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Jeroen Dijsselbloem, leader of the Eurogroup of eurozone finance ministers, who had warned ahead of Sunday's crunch referendum a 'No' vote would likely lead to Greece exiting the single currency, termed the result "very regrettable".
"I take note of the outcome of the Greek referendum. This result is very regrettable for the future of Greece," the Dutch finance minister said in a statement.
Germany's vice chancellor Sigmar Gabriel took an even dimmer view of the message sent by austerity-addled Greeks after they rallied to a call by Prime Minister Alexis Tsipras for a boosted mandate to pursue a more lenient debt deal that includes debt forgiveness.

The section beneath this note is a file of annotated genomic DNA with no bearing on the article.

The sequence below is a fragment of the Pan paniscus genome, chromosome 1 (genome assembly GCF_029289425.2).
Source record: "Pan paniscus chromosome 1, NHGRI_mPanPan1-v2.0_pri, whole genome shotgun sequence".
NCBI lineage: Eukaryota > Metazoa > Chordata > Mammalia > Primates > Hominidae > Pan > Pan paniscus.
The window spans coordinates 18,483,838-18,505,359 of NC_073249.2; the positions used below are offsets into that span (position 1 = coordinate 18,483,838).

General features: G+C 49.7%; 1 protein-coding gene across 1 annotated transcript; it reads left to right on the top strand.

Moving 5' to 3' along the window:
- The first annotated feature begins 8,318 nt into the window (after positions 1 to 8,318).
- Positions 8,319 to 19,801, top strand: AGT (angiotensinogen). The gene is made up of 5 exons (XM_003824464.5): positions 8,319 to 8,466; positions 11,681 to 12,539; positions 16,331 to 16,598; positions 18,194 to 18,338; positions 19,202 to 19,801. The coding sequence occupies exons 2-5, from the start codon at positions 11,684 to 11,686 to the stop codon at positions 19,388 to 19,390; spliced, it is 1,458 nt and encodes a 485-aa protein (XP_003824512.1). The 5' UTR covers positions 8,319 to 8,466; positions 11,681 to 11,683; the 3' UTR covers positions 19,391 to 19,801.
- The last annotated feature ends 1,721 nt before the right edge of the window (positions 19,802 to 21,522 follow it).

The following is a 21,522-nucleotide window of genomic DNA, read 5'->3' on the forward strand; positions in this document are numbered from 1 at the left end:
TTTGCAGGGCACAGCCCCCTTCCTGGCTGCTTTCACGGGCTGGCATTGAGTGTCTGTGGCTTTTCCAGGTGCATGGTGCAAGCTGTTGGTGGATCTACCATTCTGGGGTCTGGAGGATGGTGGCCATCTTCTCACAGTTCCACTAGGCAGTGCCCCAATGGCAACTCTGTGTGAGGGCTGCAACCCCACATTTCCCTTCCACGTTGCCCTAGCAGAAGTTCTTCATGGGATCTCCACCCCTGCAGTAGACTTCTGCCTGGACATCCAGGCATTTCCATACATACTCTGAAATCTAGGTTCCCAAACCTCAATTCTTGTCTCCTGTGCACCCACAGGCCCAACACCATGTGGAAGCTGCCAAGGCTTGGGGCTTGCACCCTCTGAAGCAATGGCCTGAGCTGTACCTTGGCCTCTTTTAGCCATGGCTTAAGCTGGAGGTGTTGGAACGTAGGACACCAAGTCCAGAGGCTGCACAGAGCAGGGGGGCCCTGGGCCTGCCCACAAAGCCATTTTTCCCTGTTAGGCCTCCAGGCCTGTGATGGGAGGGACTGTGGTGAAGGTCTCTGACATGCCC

Leading the reaction from Germany, Gabriel, who heads the centre-left Social Democratic Party that shares power with Chancellor Angela Merkel's Christian Democrats, accused Tsipras of having "torn down the last bridges which Europe and Greece could have crossed to find a compromise."
"By saying 'No' to the eurozone's rules... negotiations over billions of euros in bailout programmes are difficult to imagine," Gabriel told his country's Tagesspiegel newspaper, referring to Greece's request for a new bailout programme.....................
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